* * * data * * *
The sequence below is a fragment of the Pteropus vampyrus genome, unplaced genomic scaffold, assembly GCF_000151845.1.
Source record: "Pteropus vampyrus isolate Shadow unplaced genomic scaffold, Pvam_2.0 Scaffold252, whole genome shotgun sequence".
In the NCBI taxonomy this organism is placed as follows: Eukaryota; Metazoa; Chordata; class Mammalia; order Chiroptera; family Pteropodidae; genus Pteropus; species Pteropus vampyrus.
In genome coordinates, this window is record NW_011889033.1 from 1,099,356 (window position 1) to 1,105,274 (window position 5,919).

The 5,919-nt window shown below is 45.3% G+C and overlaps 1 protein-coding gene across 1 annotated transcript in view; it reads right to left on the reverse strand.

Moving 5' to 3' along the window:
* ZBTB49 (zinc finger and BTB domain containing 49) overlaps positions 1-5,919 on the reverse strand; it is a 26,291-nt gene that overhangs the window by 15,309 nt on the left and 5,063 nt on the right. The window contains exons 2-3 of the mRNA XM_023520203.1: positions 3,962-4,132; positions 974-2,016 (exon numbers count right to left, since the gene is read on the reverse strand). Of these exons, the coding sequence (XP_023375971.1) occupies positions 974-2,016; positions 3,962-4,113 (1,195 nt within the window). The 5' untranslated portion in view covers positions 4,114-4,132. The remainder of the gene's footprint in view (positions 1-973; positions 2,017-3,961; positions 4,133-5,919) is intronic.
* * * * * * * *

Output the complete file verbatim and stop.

The sequence below is a fragment of the Pteropus vampyrus genome, unplaced genomic scaffold, assembly GCF_000151845.1.
Source record: "Pteropus vampyrus isolate Shadow unplaced genomic scaffold, Pvam_2.0 Scaffold252, whole genome shotgun sequence".
In the NCBI taxonomy this organism is placed as follows: Eukaryota; Metazoa; Chordata; class Mammalia; order Chiroptera; family Pteropodidae; genus Pteropus; species Pteropus vampyrus.
In genome coordinates, this window is record NW_011889033.1 from 1,099,356 (window position 1) to 1,105,274 (window position 5,919).

The 5,919-nt window shown below is 45.3% G+C and overlaps 1 protein-coding gene across 1 annotated transcript in view; it reads right to left on the reverse strand.

Moving 5' to 3' along the window:
* ZBTB49 (zinc finger and BTB domain containing 49) overlaps positions 1-5,919 on the reverse strand; it is a 26,291-nt gene that overhangs the window by 15,309 nt on the left and 5,063 nt on the right. The window contains exons 2-3 of the mRNA XM_023520203.1: positions 3,962-4,132; positions 974-2,016 (exon numbers count right to left, since the gene is read on the reverse strand). Of these exons, the coding sequence (XP_023375971.1) occupies positions 974-2,016; positions 3,962-4,113 (1,195 nt within the window). The 5' untranslated portion in view covers positions 4,114-4,132. The remainder of the gene's footprint in view (positions 1-973; positions 2,017-3,961; positions 4,133-5,919) is intronic.